Dear business owner,
I am writing to you to enlighten you about how your business makes me feel. Let me explain first who I am, so you can get the full picture.
I'm a mother, a wife, a friend, a daughter. I am also someone who has had Stage 4 Cancer for over four years, and this year I was diagnosed with Motor Neurone Disease.
I also have a large circle of friends and family who like to eat out and enjoy life together. We are busy "making memories" - and would like to do so in your establishment - but since becoming wheelchair-bound this year, things have sadly changed.
Listen to The Quicky's episode on the reality of life with a disability in Australia. Post continues after audio.
Simply getting a cuppa with a girlfriend is now a big undertaking.
I'm not even going to get into the logistics of what it takes to get dressed, in the car, find a park, get back into my wheelchair and even make it into your fine establishment, because frankly it's a big task and I'm often exhausted before I've even had my first sip of your thoughtfully brewed coffee.
Understand, I've made a big commitment to spend money at your business, and because of my experiences I've learnt that my preparation needs to start long before I even pick out my outfit.
In fact, I now start my preparation weeks before I commit to trying your venue.
These preparations include phoning you and your staff and asking you the following questions:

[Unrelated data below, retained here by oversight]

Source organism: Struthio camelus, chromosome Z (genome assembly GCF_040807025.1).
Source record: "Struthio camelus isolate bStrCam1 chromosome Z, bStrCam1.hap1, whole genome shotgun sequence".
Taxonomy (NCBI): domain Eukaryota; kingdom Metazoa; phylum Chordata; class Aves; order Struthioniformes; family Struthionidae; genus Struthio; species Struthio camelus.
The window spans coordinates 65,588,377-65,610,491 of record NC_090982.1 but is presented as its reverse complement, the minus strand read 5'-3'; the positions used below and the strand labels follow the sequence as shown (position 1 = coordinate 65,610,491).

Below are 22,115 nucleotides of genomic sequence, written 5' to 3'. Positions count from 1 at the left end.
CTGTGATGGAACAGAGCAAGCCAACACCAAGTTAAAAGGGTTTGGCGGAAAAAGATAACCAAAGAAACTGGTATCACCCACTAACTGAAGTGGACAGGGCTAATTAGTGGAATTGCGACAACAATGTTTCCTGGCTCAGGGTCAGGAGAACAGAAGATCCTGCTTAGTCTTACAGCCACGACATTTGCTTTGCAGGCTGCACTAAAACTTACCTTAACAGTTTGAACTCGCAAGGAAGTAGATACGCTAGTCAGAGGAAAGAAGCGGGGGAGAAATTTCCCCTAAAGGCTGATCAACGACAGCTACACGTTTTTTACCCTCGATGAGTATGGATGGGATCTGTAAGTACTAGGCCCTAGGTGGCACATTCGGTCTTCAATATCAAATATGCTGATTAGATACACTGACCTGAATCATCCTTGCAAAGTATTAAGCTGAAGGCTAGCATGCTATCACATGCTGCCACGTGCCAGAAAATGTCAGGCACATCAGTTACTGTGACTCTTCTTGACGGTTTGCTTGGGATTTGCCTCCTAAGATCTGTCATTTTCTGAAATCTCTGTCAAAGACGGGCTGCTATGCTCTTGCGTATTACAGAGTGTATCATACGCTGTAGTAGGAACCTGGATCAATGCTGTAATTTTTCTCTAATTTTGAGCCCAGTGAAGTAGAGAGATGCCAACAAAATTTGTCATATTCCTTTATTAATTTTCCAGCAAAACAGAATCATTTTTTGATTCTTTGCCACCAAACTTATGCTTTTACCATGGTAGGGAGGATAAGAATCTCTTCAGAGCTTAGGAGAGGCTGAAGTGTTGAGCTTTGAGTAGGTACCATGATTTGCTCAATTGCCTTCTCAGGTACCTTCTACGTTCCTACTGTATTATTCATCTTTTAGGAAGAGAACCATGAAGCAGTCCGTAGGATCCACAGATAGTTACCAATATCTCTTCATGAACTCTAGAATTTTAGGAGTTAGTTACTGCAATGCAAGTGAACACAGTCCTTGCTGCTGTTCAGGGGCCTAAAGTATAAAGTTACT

1. Do you have wheelchair access?
2. Do you have a disabled toilet?
Fairly basic questions, I would have thought - especially in this day and age where being inclusive is something we are all aware of and embrace.
Here are some of the answers I've received:
1. "Yes, we have a ramp out the back, but sorry no disabled toilet or parking space."
2. "No, we don't have a ramp, but you can dine outside on the footpath. But yes, we do have a larger toilet than normal that I'm sure you could use."
Try to do the brain gymnastics with those answers.
Heads up: Answers like this usually stop me from wasting my time trying your establishment.
Now from some of you, I do get the all important 'green light' - a "YES" to both questions!
Brilliant - I'm booking a table.
However, I've sadly learnt through some pretty horrific instances that my two questions are clearly not enough to ensure I have a safe, clean and comfortable experience at your business.
My most recent experience in a disabled toilet was at a restaurant. I'd rung ahead as usual to ensure the place where I was taking seven other people would also suit my special needs. The friendly staff member assured me they had a suitable inside table for us, and a disabled toilet within easy reach to use after our meal. On arriving I double checked that the disabled toilet was still available and was assured it was, I just needed to ask for the key.
After enjoying a lovely meal and drinks, it was time for me to ask for the key. Our first clue that things weren't up to scratch was that we couldn't even get into the toilet without our waitress needing to move an outside heater and dozens of pairs of staff shoes that littered the entryway.